The plan aims to turn $200 billion in federal funds into a $1.5 trillion investment for fixing America's roads, bridges, railways and other infrastructure.
The proposal relies heavily on state and local governments and the private sector to cover the costs for most of the projects.
'Every federal dollar should be leveraged by partnering with state and local governments, and where appropriate, tapping into private sector investment to permanently fix the infrastructure deficit,'' Trump said at last month's State of the Union address.
The $200 billion federal funds would come from cuts to existing programs. Of that, half would be spent on an incentive program to match funds from state and local governments.
About $50 billion would go toward rural projects in the form of block grants to states. Another $20 billion would be allocated to 'transformative programs' meant for new and innovative projects. An additional $20 billion would go toward expanding loan programs and private activity bonds, and the final $10 billion would go into a 'capital financing fund.'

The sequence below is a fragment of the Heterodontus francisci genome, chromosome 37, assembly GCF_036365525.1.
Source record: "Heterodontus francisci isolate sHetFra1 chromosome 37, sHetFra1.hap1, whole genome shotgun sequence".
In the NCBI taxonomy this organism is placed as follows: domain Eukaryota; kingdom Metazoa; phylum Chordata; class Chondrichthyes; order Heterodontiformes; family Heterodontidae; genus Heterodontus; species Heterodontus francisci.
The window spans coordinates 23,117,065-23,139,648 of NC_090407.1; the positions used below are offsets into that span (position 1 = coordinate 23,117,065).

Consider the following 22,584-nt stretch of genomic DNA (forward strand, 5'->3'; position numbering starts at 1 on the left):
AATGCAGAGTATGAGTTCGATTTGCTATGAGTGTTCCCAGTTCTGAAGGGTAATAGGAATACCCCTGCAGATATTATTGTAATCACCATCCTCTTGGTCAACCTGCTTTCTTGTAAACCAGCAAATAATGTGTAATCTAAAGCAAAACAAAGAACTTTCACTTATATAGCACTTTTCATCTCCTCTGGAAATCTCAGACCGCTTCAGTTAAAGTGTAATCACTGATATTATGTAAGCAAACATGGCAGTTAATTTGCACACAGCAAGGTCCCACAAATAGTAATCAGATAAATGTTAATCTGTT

The plan also seeks to shorten the time and expense of getting federal permits to no more than two years. Currently, the process can take five to 10 years.
'President Trump's infrastructure proposal is a disaster,'' said Shelley Poticha of the Natural Resources Defense Council. 'It fails to offer the investment needed to bring our country into the 21st century. Even worse, his plan includes an unacceptable corporate giveaway by truncating environmental reviews.''
But Jay Timmons, president of the National Association of Manufacturers, praised Trump 'for providing the leadership we have desperately needed to reclaim our rightful place as a global leader on true 21st-century infrastructure.''
On Monday, Trump will meet with key members of Congress, including heads of relevant committees, to discuss the plan.